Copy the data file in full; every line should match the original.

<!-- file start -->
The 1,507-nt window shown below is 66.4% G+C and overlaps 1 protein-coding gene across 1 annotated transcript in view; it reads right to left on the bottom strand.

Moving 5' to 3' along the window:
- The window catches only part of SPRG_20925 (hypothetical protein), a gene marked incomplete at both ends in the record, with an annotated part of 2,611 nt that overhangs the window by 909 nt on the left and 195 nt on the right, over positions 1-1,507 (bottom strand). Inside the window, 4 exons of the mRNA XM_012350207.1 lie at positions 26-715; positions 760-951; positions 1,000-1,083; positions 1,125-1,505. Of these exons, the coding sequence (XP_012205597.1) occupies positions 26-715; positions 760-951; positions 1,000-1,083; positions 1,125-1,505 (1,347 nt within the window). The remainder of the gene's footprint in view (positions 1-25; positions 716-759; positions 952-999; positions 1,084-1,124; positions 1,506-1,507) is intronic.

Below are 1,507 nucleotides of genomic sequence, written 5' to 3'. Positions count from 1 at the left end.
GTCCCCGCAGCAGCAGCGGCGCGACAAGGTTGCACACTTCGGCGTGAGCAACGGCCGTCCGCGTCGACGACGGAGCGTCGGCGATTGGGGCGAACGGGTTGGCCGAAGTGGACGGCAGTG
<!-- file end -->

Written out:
The 1,507-nt window shown below is 66.4% G+C and overlaps 1 protein-coding gene across 1 annotated transcript in view; it reads right to left on the bottom strand.

Moving 5' to 3' along the window:
- The window catches only part of SPRG_20925 (hypothetical protein), a gene marked incomplete at both ends in the record, with an annotated part of 2,611 nt that overhangs the window by 909 nt on the left and 195 nt on the right, over positions 1-1,507 (bottom strand). Inside the window, 4 exons of the mRNA XM_012350207.1 lie at positions 26-715; positions 760-951; positions 1,000-1,083; positions 1,125-1,505. Of these exons, the coding sequence (XP_012205597.1) occupies positions 26-715; positions 760-951; positions 1,000-1,083; positions 1,125-1,505 (1,347 nt within the window). The remainder of the gene's footprint in view (positions 1-25; positions 716-759; positions 952-999; positions 1,084-1,124; positions 1,506-1,507) is intronic.

Below are 1,507 nucleotides of genomic sequence, written 5' to 3'. Positions count from 1 at the left end.
GTCCCCGCAGCAGCAGCGGCGCGACAAGGTTGCACACTTCGGCGTGAGCAACGGCCGTCCGCGTCGACGACGGAGCGTCGGCGATTGGGGCGAACGGGTTGGCCGAAGTGGACGGCAGTG